Alright, so you might be wondering what this post is about. Keith Ferrin is a talented speaker, whom I got the chance to hear speak at Moody Bible Institute last year. He recently released an audio Bible CD set that I think is a very valuable resource for  both ministry and Christian families. Why am I sharing this with you? Because I know how valuable an audio Bible can be. When I drive by myself, my two favorite things to do are pray and listen to a Christian speaker or music. The problem that I run into frequently is that audio Bibles have a tendency to make me tired. The text is great, but the narrator often doesn’t express much excitement. Long story short,  this is a captivating storytelling audio Bible, and Keith is providing it for a great price. In fact, check out the details below for a special deal given to you just because you read this KidMinTools blog post! That’s enough talking from me, check out a sample video here on John 9 and read his story below:

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Back in the spring of 1993, I was a youth pastor in Tacoma. A buddy – who was a youth pastor across town – said “Hey Keith, there’s this guy coming to our church who has memorized the entire Gospel of Luke. He gets up on stage with no sets, no props, no other actors. He just quotes it and kind of acts it out at the same time.”

Truth be told…I went out of curiosity. I thought it would be pretty boring after about 10 minutes. That night, my view of the Bible – and ministry direction – were forever changed. The Living Word of God became a reality…not a phrase. Thank you Bruce Kuhn.

Long story short: Three years later, I had internalized Philippians and the Gospel of John and started traveling to churches, universities, and conferences, doing what Bruce had done with Luke. More than 16 years has passed and I couldn’t dream of doing anything else.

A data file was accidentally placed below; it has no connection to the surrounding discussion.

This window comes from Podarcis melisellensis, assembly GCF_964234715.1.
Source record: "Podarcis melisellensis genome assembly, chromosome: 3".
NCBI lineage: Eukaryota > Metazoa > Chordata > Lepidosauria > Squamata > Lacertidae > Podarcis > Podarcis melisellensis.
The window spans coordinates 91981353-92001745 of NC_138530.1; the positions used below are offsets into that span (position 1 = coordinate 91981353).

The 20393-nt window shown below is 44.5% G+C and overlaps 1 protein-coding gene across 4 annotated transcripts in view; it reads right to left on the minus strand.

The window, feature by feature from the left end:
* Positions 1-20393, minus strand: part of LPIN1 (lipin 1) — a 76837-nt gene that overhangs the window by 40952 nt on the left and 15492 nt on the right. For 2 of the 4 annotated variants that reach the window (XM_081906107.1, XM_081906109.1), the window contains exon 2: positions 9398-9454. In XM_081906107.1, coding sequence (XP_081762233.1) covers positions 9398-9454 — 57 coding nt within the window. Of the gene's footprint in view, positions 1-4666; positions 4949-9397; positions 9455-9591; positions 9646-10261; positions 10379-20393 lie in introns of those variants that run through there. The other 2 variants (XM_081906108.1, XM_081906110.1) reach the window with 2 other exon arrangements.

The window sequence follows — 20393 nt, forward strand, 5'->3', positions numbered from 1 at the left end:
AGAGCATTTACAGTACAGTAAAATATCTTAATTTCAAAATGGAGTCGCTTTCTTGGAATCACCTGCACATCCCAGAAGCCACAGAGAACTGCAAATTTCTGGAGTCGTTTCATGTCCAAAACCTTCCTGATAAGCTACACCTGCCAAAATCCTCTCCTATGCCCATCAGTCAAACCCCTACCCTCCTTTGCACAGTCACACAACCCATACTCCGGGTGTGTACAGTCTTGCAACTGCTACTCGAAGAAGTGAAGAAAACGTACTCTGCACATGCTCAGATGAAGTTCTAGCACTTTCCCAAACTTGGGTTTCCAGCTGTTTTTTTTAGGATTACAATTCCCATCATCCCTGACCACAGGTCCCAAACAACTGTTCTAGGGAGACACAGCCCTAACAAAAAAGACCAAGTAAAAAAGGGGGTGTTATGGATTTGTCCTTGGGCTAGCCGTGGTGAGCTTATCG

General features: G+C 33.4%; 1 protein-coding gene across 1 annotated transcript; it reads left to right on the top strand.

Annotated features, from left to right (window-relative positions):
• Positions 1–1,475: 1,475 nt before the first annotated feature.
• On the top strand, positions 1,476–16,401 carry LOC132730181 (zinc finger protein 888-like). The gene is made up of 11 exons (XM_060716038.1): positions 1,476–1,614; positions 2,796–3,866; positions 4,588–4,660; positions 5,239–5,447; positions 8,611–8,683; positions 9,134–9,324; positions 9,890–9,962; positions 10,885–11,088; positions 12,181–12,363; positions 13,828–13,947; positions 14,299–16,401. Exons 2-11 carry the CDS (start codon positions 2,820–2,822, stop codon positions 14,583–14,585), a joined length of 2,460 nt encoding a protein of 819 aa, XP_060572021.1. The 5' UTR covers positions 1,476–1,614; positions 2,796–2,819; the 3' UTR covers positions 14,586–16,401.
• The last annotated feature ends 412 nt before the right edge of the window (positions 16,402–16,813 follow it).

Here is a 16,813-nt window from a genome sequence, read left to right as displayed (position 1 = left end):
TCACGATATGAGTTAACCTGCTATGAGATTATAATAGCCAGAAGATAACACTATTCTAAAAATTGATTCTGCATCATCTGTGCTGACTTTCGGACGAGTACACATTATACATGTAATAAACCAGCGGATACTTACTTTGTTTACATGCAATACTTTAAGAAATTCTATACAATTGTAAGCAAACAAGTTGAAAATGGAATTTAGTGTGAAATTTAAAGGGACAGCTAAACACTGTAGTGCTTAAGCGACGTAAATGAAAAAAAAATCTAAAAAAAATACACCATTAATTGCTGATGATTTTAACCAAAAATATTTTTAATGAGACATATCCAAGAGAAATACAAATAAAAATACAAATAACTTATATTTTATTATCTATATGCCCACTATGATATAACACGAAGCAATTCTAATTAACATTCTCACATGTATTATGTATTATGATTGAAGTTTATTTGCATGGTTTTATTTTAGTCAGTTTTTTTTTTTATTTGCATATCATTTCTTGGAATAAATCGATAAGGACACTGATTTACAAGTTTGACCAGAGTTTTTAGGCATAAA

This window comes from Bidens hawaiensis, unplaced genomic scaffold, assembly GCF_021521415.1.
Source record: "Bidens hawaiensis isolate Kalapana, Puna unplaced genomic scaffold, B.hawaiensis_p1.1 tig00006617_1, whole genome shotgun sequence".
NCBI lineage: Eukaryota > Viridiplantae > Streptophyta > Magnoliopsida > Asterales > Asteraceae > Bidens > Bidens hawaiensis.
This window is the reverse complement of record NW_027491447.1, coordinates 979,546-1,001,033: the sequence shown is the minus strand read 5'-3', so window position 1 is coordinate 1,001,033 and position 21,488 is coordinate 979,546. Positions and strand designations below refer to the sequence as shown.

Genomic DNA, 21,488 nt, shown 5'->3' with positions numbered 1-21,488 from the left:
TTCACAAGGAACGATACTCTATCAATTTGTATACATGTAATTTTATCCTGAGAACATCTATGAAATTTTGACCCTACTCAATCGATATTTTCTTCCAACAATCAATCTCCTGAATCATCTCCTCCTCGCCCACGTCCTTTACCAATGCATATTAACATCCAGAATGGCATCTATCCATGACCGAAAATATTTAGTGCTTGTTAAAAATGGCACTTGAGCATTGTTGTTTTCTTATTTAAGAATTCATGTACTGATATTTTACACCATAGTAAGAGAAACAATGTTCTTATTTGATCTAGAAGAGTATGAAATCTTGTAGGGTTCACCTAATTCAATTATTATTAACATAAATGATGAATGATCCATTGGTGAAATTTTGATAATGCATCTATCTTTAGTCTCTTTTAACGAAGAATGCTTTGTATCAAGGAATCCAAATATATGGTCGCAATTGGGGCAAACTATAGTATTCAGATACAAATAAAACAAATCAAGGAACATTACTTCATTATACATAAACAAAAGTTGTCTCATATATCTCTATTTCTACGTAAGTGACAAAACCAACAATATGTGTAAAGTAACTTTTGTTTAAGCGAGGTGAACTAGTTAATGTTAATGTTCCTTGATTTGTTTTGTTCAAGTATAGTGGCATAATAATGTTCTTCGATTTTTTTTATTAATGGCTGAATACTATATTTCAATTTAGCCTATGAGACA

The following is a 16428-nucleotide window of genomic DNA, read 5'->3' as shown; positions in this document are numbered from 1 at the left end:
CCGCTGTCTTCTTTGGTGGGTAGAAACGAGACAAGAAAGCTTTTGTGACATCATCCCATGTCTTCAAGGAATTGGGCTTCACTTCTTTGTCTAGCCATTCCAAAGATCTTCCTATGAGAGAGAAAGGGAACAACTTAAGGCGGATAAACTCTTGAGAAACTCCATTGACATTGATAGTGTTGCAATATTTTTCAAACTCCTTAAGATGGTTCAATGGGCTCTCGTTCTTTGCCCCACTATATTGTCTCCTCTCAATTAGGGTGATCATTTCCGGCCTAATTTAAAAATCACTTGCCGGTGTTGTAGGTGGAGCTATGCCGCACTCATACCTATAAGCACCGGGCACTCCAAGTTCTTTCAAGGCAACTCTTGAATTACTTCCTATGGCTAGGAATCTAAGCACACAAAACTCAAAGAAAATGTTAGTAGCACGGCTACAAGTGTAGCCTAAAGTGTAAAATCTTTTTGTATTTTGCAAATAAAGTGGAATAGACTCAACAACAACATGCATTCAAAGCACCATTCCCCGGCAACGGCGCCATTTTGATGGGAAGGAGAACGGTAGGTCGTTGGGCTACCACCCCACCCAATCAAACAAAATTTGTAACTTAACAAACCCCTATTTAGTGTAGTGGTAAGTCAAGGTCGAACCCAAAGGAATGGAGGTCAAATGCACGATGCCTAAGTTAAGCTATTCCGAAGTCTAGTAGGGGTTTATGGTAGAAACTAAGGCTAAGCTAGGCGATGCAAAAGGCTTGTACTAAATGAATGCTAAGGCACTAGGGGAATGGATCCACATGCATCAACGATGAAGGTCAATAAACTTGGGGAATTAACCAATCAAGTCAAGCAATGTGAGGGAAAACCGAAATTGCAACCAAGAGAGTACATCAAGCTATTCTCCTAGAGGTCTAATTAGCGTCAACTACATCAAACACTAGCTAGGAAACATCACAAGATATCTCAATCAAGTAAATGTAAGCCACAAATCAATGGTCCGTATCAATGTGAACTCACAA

Helping people see that the Bible is not only true – but it is also a blast! – is my passion.

About a decade ago, people asked me if I would record some of these word-for-word presentations. Over the years I have recorded 10 presentations and put them on six CDs. In January of this year, I recorded four new ones. I started thinking about how I could repackage them to get more of the Bible into the hands of more people for less money.

The result was the Complete Audio Set that just came out two weeks ago. Instead of selling six CDs for $10/each, I was able to package them all together and sell the whole thing for $24.99! It contains all 14 of the presentations I do on six CDs in one box. (John, Romans, Sermon on the Mount, Gal, Eph, Phil, Col, I & II Thess, I & II Tim, I & II Pet, and Jonah.)

One of the catch phrases of my ministry is “Just God’s Word, a stool, and a glass of water.”

My desire is to keep it simple so that people are reminded that the Word of God is plenty! I have sought to carry over that simplicity into the audio recordings as well. (No sound effects or animal noises. J)

Steven saw that I had a short 72 hour sale when they launched and asked what I could do for his readers (now that this sale is over). My thought – since most of you don’t know me – was to figure out a way for you to see what I do in addition to hearing it. So…for any of you who buy the Complete Audio Set, I am going to throw in my DVD of the Sermon on the Mount for free!

Simply go to the online store and put both items in your cart. The DVD will automatically be free (normally $11.99) upon checkout. You don’t need to enter a coupon code, but you DO need to have both items in your cart, and you DO need to do it by the end of September.

I hope you enjoy the CDs and DVD. And if there’s any way I can serve you or the folks at your church, please shoot me a note. I’d be honored!

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Keith Ferrin is a speaker, author, Biblical storyteller, and blogger (www.keithferrin.com). He founded That You May Know Ministries (www.thatyoumayknow.com) in 1996 and has spent the last 16 years speaking at conferences, churches, and universities with the focus of helping people come to know and experience that the living Word of God is a reality – not a phrase. He is the author of two books: “Falling In Love With God’s Word” and “Like Ice Cream: The Scoop On Helping the Next Generation Fall In Love With God’s Word.” You can connect with Keith on Twitter or Facebook.

 

Junior High Teaching Outlines